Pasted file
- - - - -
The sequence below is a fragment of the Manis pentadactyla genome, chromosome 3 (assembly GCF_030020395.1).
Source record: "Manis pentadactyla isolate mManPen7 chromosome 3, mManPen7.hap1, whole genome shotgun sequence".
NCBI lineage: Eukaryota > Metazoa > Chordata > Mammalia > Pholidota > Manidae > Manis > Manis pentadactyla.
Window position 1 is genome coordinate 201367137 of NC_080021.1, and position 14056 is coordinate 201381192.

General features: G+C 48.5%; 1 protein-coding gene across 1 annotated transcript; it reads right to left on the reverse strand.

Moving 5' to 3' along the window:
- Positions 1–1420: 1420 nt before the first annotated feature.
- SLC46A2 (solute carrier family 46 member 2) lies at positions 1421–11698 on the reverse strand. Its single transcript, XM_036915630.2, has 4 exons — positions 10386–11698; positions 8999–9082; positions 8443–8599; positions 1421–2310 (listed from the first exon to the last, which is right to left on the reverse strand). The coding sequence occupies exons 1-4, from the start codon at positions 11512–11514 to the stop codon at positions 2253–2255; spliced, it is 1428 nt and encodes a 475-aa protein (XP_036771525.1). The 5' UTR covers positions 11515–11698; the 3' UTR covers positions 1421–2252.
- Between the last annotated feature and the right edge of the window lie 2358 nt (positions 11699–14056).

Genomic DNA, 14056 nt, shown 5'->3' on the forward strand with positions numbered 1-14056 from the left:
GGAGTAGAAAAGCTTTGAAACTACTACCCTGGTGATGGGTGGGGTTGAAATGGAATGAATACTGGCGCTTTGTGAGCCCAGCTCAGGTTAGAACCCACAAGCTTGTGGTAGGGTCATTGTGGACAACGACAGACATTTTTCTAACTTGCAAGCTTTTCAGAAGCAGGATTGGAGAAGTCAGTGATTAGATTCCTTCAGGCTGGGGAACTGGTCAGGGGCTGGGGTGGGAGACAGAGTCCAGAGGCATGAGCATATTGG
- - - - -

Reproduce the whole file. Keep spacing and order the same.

The sequence below is a fragment of the Manis pentadactyla genome, chromosome 3 (assembly GCF_030020395.1).
Source record: "Manis pentadactyla isolate mManPen7 chromosome 3, mManPen7.hap1, whole genome shotgun sequence".
NCBI lineage: Eukaryota > Metazoa > Chordata > Mammalia > Pholidota > Manidae > Manis > Manis pentadactyla.
Window position 1 is genome coordinate 201367137 of NC_080021.1, and position 14056 is coordinate 201381192.

General features: G+C 48.5%; 1 protein-coding gene across 1 annotated transcript; it reads right to left on the reverse strand.

Moving 5' to 3' along the window:
- Positions 1–1420: 1420 nt before the first annotated feature.
- SLC46A2 (solute carrier family 46 member 2) lies at positions 1421–11698 on the reverse strand. Its single transcript, XM_036915630.2, has 4 exons — positions 10386–11698; positions 8999–9082; positions 8443–8599; positions 1421–2310 (listed from the first exon to the last, which is right to left on the reverse strand). The coding sequence occupies exons 1-4, from the start codon at positions 11512–11514 to the stop codon at positions 2253–2255; spliced, it is 1428 nt and encodes a 475-aa protein (XP_036771525.1). The 5' UTR covers positions 11515–11698; the 3' UTR covers positions 1421–2252.
- Between the last annotated feature and the right edge of the window lie 2358 nt (positions 11699–14056).

Genomic DNA, 14056 nt, shown 5'->3' on the forward strand with positions numbered 1-14056 from the left:
GGAGTAGAAAAGCTTTGAAACTACTACCCTGGTGATGGGTGGGGTTGAAATGGAATGAATACTGGCGCTTTGTGAGCCCAGCTCAGGTTAGAACCCACAAGCTTGTGGTAGGGTCATTGTGGACAACGACAGACATTTTTCTAACTTGCAAGCTTTTCAGAAGCAGGATTGGAGAAGTCAGTGATTAGATTCCTTCAGGCTGGGGAACTGGTCAGGGGCTGGGGTGGGAGACAGAGTCCAGAGGCATGAGCATATTGG